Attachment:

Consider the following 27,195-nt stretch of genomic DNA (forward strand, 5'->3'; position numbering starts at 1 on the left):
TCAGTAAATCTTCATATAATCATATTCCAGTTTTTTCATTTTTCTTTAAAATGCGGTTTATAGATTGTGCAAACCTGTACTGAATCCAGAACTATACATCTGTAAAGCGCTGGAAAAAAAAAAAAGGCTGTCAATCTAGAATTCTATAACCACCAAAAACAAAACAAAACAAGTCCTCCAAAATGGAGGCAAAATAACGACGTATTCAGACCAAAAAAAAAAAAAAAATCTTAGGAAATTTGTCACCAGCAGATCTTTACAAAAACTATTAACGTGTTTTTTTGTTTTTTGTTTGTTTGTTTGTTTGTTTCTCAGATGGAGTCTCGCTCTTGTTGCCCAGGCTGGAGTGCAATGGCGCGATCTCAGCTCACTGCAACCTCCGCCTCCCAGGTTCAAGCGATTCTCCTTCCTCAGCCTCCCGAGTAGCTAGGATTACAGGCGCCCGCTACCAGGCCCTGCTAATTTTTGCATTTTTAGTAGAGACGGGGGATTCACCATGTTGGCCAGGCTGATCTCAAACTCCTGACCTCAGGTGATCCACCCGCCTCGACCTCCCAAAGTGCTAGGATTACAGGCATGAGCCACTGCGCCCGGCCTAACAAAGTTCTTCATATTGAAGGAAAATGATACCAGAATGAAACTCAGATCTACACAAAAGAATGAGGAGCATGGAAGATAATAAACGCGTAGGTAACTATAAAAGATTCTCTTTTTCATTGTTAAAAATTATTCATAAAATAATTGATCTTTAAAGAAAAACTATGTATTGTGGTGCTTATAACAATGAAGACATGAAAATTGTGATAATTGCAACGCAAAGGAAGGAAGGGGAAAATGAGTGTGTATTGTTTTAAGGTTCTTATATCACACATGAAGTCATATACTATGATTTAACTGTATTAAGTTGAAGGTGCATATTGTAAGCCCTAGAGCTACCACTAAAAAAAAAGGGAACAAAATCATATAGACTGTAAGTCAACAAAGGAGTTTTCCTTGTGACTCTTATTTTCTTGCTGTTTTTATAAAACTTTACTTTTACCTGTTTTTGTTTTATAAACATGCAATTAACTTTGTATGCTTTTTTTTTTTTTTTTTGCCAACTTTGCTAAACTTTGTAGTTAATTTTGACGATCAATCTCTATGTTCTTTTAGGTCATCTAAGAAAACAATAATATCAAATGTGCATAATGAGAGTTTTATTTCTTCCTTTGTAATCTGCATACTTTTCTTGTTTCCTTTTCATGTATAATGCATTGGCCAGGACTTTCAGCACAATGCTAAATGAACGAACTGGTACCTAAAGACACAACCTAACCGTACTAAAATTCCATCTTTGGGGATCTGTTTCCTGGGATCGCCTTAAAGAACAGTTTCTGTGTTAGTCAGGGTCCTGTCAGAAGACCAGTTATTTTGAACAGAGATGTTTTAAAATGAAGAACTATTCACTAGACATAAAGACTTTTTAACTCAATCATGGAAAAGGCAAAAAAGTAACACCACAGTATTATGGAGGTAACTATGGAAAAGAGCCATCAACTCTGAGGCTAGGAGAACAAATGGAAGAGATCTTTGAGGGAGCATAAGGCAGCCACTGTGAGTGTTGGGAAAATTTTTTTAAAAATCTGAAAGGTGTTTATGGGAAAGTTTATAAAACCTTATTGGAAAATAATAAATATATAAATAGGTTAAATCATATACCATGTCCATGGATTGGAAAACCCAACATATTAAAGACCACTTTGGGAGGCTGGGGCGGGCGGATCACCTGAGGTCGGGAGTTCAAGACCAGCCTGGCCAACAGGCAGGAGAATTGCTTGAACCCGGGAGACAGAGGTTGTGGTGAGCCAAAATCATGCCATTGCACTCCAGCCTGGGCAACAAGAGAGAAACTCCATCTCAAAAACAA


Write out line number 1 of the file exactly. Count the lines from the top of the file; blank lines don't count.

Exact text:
Consider the following 27,195-nt stretch of genomic DNA (forward strand, 5'->3'; position numbering starts at 1 on the left):